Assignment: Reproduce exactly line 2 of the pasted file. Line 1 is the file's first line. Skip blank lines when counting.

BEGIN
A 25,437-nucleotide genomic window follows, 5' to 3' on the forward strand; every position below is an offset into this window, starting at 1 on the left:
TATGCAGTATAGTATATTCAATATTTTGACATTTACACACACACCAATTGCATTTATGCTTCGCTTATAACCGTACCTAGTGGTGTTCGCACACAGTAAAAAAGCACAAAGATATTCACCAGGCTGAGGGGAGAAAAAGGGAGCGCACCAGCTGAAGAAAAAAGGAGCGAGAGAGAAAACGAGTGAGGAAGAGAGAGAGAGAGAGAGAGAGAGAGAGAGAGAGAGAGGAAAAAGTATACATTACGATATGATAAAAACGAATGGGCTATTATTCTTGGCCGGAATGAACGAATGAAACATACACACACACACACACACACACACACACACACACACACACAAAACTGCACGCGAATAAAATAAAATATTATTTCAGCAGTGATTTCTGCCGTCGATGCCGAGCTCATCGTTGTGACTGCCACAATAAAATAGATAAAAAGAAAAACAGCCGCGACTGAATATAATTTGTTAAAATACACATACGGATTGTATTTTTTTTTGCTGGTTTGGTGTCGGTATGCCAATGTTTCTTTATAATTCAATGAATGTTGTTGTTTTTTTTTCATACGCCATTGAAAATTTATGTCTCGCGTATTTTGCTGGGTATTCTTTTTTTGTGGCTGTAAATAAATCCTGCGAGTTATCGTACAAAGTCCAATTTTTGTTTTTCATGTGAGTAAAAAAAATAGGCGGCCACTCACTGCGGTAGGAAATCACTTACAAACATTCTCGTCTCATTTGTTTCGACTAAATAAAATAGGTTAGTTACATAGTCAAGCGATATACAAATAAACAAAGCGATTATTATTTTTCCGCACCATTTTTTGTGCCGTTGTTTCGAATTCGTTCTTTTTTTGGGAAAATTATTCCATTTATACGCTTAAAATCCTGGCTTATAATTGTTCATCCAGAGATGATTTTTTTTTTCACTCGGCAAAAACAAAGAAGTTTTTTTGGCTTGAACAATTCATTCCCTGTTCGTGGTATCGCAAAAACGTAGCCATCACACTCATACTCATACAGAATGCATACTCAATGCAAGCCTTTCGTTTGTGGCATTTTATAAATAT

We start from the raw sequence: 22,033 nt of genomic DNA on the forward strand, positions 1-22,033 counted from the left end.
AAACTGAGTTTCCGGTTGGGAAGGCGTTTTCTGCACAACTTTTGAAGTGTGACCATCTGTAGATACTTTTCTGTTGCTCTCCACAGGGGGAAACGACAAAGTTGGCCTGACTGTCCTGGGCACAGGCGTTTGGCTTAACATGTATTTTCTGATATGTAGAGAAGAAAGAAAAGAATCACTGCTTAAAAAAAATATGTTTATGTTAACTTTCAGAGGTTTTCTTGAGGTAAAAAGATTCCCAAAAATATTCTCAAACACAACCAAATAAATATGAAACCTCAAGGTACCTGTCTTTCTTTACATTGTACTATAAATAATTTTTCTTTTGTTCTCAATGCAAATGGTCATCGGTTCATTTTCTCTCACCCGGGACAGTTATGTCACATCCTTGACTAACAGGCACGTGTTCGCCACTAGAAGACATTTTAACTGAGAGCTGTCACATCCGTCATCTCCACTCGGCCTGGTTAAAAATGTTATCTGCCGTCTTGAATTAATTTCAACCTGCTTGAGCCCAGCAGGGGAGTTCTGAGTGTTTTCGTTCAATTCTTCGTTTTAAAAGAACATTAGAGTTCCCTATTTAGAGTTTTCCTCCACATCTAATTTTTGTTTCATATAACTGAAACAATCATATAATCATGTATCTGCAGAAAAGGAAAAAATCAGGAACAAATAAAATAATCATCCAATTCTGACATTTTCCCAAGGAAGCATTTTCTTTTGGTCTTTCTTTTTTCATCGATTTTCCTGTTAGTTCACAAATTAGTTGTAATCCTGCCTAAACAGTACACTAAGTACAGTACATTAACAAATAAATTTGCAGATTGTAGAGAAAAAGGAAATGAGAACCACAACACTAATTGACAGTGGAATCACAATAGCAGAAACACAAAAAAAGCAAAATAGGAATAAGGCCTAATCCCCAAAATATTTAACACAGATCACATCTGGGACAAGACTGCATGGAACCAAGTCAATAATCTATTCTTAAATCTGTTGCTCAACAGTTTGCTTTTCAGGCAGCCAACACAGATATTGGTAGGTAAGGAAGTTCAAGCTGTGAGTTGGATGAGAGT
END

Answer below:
TATGCAGTATAGTATATTCAATATTTTGACATTTACACACACACCAATTGCATTTATGCTTCGCTTATAACCGTACCTAGTGGTGTTCGCACACAGTAAAAAAGCACAAAGATATTCACCAGGCTGAGGGGAGAAAAAGGGAGCGCACCAGCTGAAGAAAAAAGGAGCGAGAGAGAAAACGAGTGAGGAAGAGAGAGAGAGAGAGAGAGAGAGAGAGAGAGAGAGAGGAAAAAGTATACATTACGATATGATAAAAACGAATGGGCTATTATTCTTGGCCGGAATGAACGAATGAAACATACACACACACACACACACACACACACACACACACACACACAAAACTGCACGCGAATAAAATAAAATATTATTTCAGCAGTGATTTCTGCCGTCGATGCCGAGCTCATCGTTGTGACTGCCACAATAAAATAGATAAAAAGAAAAACAGCCGCGACTGAATATAATTTGTTAAAATACACATACGGATTGTATTTTTTTTTGCTGGTTTGGTGTCGGTATGCCAATGTTTCTTTATAATTCAATGAATGTTGTTGTTTTTTTTTCATACGCCATTGAAAATTTATGTCTCGCGTATTTTGCTGGGTATTCTTTTTTTGTGGCTGTAAATAAATCCTGCGAGTTATCGTACAAAGTCCAATTTTTGTTTTTCATGTGAGTAAAAAAAATAGGCGGCCACTCACTGCGGTAGGAAATCACTTACAAACATTCTCGTCTCATTTGTTTCGACTAAATAAAATAGGTTAGTTACATAGTCAAGCGATATACAAATAAACAAAGCGATTATTATTTTTCCGCACCATTTTTTGTGCCGTTGTTTCGAATTCGTTCTTTTTTTGGGAAAATTATTCCATTTATACGCTTAAAATCCTGGCTTATAATTGTTCATCCAGAGATGATTTTTTTTTTCACTCGGCAAAAACAAAGAAGTTTTTTTGGCTTGAACAATTCATTCCCTGTTCGTGGTATCGCAAAAACGTAGCCATCACACTCATACTCATACAGAATGCATACTCAATGCAAGCCTTTCGTTTGTGGCATTTTATAAATAT